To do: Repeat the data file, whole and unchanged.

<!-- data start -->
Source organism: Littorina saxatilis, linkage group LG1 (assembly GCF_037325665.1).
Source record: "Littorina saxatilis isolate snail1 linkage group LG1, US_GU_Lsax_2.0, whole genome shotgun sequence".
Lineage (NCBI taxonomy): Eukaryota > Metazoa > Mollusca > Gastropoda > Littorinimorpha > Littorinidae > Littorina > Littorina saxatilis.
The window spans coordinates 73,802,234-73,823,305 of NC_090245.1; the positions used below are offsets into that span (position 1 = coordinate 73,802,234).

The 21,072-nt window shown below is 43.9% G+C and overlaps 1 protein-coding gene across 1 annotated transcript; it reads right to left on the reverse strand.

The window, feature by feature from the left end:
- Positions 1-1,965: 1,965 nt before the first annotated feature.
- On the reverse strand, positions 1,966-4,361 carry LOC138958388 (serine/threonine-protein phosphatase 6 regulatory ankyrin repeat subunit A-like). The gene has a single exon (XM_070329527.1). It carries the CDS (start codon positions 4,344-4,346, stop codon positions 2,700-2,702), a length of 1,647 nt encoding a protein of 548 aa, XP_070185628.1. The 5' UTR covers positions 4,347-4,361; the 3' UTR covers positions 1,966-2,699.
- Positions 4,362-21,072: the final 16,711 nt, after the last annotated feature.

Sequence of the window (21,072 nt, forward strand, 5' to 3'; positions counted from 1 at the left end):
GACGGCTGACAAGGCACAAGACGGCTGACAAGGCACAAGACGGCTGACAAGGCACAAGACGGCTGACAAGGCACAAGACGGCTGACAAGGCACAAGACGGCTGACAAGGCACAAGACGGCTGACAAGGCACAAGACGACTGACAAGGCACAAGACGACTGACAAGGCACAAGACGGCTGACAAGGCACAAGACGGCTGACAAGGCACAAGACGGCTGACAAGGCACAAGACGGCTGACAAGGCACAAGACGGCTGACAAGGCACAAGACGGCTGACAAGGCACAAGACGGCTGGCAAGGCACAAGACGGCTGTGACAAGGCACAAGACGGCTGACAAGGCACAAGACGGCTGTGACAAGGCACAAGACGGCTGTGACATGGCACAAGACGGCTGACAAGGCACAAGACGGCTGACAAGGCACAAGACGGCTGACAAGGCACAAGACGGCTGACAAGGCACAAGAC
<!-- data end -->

Source organism: Littorina saxatilis, linkage group LG1 (assembly GCF_037325665.1).
Source record: "Littorina saxatilis isolate snail1 linkage group LG1, US_GU_Lsax_2.0, whole genome shotgun sequence".
Lineage (NCBI taxonomy): Eukaryota > Metazoa > Mollusca > Gastropoda > Littorinimorpha > Littorinidae > Littorina > Littorina saxatilis.
The window spans coordinates 73,802,234-73,823,305 of NC_090245.1; the positions used below are offsets into that span (position 1 = coordinate 73,802,234).

The 21,072-nt window shown below is 43.9% G+C and overlaps 1 protein-coding gene across 1 annotated transcript; it reads right to left on the reverse strand.

The window, feature by feature from the left end:
- Positions 1-1,965: 1,965 nt before the first annotated feature.
- On the reverse strand, positions 1,966-4,361 carry LOC138958388 (serine/threonine-protein phosphatase 6 regulatory ankyrin repeat subunit A-like). The gene has a single exon (XM_070329527.1). It carries the CDS (start codon positions 4,344-4,346, stop codon positions 2,700-2,702), a length of 1,647 nt encoding a protein of 548 aa, XP_070185628.1. The 5' UTR covers positions 4,347-4,361; the 3' UTR covers positions 1,966-2,699.
- Positions 4,362-21,072: the final 16,711 nt, after the last annotated feature.

Sequence of the window (21,072 nt, forward strand, 5' to 3'; positions counted from 1 at the left end):
GACGGCTGACAAGGCACAAGACGGCTGACAAGGCACAAGACGGCTGACAAGGCACAAGACGGCTGACAAGGCACAAGACGGCTGACAAGGCACAAGACGGCTGACAAGGCACAAGACGGCTGACAAGGCACAAGACGACTGACAAGGCACAAGACGACTGACAAGGCACAAGACGGCTGACAAGGCACAAGACGGCTGACAAGGCACAAGACGGCTGACAAGGCACAAGACGGCTGACAAGGCACAAGACGGCTGACAAGGCACAAGACGGCTGACAAGGCACAAGACGGCTGGCAAGGCACAAGACGGCTGTGACAAGGCACAAGACGGCTGACAAGGCACAAGACGGCTGTGACAAGGCACAAGACGGCTGTGACATGGCACAAGACGGCTGACAAGGCACAAGACGGCTGACAAGGCACAAGACGGCTGACAAGGCACAAGACGGCTGACAAGGCACAAGAC